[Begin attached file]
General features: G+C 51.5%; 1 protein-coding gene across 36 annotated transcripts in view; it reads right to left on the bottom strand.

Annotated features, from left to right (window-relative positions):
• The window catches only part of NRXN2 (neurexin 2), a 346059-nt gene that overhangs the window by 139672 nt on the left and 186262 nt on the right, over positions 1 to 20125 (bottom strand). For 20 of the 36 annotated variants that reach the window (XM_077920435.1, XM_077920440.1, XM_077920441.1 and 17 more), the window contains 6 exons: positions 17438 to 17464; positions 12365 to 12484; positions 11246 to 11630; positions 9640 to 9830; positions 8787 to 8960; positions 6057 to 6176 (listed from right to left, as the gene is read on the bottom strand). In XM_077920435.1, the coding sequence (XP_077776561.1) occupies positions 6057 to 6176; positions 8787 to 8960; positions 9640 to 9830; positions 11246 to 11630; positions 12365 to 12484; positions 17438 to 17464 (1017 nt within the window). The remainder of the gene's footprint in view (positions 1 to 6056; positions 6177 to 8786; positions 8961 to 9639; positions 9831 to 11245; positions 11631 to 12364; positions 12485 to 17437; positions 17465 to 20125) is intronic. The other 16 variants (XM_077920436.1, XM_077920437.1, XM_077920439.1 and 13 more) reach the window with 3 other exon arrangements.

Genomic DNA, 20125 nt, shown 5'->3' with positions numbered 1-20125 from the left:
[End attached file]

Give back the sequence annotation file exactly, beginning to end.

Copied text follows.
General features: G+C 51.5%; 1 protein-coding gene across 36 annotated transcripts in view; it reads right to left on the bottom strand.

Annotated features, from left to right (window-relative positions):
• The window catches only part of NRXN2 (neurexin 2), a 346059-nt gene that overhangs the window by 139672 nt on the left and 186262 nt on the right, over positions 1 to 20125 (bottom strand). For 20 of the 36 annotated variants that reach the window (XM_077920435.1, XM_077920440.1, XM_077920441.1 and 17 more), the window contains 6 exons: positions 17438 to 17464; positions 12365 to 12484; positions 11246 to 11630; positions 9640 to 9830; positions 8787 to 8960; positions 6057 to 6176 (listed from right to left, as the gene is read on the bottom strand). In XM_077920435.1, the coding sequence (XP_077776561.1) occupies positions 6057 to 6176; positions 8787 to 8960; positions 9640 to 9830; positions 11246 to 11630; positions 12365 to 12484; positions 17438 to 17464 (1017 nt within the window). The remainder of the gene's footprint in view (positions 1 to 6056; positions 6177 to 8786; positions 8961 to 9639; positions 9831 to 11245; positions 11631 to 12364; positions 12485 to 17437; positions 17465 to 20125) is intronic. The other 16 variants (XM_077920436.1, XM_077920437.1, XM_077920439.1 and 13 more) reach the window with 3 other exon arrangements.

Genomic DNA, 20125 nt, shown 5'->3' with positions numbered 1-20125 from the left: